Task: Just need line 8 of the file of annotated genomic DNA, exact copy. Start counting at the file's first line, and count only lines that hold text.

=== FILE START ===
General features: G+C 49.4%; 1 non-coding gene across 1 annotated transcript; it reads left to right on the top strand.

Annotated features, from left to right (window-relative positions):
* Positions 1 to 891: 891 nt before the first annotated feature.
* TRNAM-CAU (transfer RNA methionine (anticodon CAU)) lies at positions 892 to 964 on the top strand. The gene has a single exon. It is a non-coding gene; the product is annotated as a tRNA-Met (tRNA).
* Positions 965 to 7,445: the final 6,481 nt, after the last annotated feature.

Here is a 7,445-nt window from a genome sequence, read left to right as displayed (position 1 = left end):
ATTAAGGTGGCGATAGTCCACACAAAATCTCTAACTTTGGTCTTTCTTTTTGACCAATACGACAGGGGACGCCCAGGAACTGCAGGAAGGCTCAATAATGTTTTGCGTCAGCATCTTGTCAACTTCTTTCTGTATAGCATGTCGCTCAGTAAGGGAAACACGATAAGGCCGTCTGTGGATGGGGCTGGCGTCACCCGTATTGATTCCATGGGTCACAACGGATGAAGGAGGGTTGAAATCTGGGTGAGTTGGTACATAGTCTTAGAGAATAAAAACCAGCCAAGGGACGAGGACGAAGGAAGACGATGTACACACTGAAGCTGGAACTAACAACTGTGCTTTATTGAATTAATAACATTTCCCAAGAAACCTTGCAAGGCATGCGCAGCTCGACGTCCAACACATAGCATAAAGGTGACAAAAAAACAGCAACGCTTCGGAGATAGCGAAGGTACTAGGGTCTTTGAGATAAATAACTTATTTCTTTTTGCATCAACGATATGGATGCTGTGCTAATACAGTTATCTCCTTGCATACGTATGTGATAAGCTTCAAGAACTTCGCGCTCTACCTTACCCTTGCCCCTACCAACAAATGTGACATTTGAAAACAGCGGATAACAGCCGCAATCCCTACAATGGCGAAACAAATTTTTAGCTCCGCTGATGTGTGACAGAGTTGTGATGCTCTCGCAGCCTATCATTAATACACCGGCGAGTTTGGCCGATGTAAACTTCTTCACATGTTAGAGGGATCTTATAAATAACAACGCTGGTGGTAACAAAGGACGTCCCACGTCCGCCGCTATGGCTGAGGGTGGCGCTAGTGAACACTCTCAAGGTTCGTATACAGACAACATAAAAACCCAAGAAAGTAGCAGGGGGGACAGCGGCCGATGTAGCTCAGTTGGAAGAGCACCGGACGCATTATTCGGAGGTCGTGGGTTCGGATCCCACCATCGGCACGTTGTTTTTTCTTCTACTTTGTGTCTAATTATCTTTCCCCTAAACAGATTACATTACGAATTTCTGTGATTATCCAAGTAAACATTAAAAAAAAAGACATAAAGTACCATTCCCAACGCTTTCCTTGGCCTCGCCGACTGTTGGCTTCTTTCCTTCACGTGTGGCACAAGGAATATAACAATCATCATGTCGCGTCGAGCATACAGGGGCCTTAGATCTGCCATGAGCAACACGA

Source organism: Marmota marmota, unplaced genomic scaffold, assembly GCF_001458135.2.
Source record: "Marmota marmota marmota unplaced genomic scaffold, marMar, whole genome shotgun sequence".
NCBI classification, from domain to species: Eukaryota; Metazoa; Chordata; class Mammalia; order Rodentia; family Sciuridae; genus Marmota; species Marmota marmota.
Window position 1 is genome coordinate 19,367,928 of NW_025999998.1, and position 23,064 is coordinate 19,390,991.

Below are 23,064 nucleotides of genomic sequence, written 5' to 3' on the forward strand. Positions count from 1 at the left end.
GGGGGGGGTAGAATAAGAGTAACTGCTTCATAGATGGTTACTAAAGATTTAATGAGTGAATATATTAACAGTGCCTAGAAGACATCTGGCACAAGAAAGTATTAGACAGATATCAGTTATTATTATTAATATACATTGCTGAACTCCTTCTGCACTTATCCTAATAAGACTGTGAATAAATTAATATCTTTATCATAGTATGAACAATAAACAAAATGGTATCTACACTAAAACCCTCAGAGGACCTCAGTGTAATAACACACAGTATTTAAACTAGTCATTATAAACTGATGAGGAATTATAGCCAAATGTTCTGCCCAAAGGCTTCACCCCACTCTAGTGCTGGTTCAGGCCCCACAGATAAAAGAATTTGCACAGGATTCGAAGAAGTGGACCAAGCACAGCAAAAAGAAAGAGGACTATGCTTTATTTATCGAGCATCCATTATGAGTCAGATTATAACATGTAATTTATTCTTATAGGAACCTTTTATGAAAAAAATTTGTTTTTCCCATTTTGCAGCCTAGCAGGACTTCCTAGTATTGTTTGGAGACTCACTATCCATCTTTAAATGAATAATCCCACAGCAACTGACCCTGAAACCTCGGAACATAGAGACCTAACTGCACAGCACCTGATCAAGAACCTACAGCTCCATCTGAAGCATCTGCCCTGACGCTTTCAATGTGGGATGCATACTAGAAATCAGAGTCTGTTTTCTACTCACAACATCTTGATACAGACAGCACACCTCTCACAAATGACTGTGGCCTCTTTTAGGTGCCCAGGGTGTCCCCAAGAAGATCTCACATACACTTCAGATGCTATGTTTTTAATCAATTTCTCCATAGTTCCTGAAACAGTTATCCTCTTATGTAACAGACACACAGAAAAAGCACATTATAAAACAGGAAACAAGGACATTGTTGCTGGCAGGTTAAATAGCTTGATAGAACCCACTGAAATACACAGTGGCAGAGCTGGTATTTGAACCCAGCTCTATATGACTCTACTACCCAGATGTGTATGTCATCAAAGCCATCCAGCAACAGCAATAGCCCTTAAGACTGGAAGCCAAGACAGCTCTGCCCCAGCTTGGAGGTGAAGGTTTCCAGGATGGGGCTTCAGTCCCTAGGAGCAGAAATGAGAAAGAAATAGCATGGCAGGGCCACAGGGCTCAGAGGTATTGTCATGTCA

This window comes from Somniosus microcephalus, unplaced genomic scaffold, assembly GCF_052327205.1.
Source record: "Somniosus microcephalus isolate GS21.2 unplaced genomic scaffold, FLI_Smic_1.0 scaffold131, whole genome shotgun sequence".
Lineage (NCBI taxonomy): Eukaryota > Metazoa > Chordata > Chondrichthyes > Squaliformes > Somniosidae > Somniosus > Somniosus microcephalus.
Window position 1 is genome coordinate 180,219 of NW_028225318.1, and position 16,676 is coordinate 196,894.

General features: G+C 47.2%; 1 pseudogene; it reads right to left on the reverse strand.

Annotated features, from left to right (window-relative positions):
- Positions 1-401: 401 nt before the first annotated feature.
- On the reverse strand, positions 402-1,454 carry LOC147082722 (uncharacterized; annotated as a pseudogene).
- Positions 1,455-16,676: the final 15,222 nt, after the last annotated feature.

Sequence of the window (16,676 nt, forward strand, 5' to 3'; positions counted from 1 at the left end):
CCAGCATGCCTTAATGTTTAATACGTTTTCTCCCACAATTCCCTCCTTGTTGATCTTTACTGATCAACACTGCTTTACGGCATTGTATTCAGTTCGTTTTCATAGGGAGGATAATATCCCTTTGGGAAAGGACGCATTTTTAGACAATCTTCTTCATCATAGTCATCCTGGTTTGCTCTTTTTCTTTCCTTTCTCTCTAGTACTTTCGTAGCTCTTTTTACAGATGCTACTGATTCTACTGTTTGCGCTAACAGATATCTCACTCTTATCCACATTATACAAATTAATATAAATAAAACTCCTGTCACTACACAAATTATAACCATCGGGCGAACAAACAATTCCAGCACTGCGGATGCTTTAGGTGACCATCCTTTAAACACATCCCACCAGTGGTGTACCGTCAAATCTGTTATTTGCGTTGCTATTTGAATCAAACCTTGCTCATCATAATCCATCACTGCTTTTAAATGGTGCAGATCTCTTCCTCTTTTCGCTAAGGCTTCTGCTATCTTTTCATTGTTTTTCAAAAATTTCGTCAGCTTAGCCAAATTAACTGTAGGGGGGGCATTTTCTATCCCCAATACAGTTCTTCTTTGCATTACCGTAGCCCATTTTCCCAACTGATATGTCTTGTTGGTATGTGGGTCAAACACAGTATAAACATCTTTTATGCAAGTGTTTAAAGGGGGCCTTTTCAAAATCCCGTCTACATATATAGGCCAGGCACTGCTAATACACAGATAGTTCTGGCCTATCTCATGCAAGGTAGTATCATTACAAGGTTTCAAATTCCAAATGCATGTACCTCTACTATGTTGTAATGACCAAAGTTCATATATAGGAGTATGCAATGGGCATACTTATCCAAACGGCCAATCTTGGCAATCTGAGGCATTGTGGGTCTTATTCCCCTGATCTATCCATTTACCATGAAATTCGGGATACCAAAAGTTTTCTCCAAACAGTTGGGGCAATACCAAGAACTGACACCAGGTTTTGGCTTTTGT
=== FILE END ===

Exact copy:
Source organism: Marmota marmota, unplaced genomic scaffold, assembly GCF_001458135.2.